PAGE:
O'Day called balls and strikes for no-hitters in four decades, a distinction that has been matched only by Harry Wendelstedt; he was behind the plate when Ted Breitenstein (April 22, 1898), Johnny Lush (May 1, 1906), Hod Eller (May 11, 1919) and Jesse Haines (July 17, 1924) each accomplished the feat.
O'Day served for many years on the major league rules committee, and became known for its many heated debates over rule changes and applications. In 1920, the committee was considering the issue of game-winning hits in the bottom of the last inning; O'Day argued that batters should only be credited with as many bases as were necessary to score the winning run, even if the ball was hit over the fence for an apparent home run, saying, "you can't score runs after a game is over", while sportswriter Fred Lieb counter-argued that a fair ball hit over the fence must be counted as a home run regardless of the situation. Lieb's position was adopted by the committee, with O'Day complaining that Lieb was simply trying to accumulate more home runs for his friend Babe Ruth; O'Day did, however, succeed in preventing the rule from being applied retroactively.
O'Day began his career in an era during which only one umpire worked in most games, and he spent the remainder in a time when only two were used. In 1908, O'Day was quoted as saying that he preferred the single-man system and that he had run into more trouble in games with two umpires.
In The National League Story (1961), Lee Allen described O'Day as "a crusty old pitcher who had umpired in the league as early as 1888 and had the scars to prove it." O'Day maintained an intensely private life. He did, however, develop a lasting friendship with fellow umpire Emslie, one of his pitching opponents in the 1880s, after both had been in the league for a number of years. He also enjoyed long friendships with John Heydler, who had been a fellow umpire in the 1890s and later became O'Day's supervisor as NL president, and with Connie Mack, who was O'Day's catcher for three years in Washington.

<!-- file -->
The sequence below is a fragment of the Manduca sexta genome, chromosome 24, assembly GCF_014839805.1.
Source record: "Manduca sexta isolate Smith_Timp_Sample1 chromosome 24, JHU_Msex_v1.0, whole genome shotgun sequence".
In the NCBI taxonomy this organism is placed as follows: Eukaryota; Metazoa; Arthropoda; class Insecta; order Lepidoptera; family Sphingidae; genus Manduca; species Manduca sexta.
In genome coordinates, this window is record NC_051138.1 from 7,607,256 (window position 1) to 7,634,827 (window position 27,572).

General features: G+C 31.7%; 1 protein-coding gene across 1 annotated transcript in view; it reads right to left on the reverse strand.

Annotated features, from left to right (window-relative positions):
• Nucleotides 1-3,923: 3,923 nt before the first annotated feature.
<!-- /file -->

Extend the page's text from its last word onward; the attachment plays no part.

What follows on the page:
O'Day became an umpiring scout after he retired from active umpiring in 1927. In March 1935, he was said to be seriously ill with a stomach condition and it had become "doubtful if he will ever get up again". He died of bronchial pneumonia and cancer at the Presbyterian hospital in Chicago on July 2, 1935. He had outlived all his siblings, only two of whom had lived to the age of 45, and was survived by his nephew Henry McNamara (1899–1971), who had been born on O'Day's 40th birthday and was named for him; McNamara's family had lived with O'Day for some time after he was born. His funeral high mass at St. Jariath's Church was attended by baseball notables including Commissioner Kenesaw Mountain Landis, former NL president John Heydler, and former umpires Bob Emslie, Tom Connolly, Bill Klem and Lord Byron. O'Day was buried in Calvary Cemetery in Evanston, Illinois.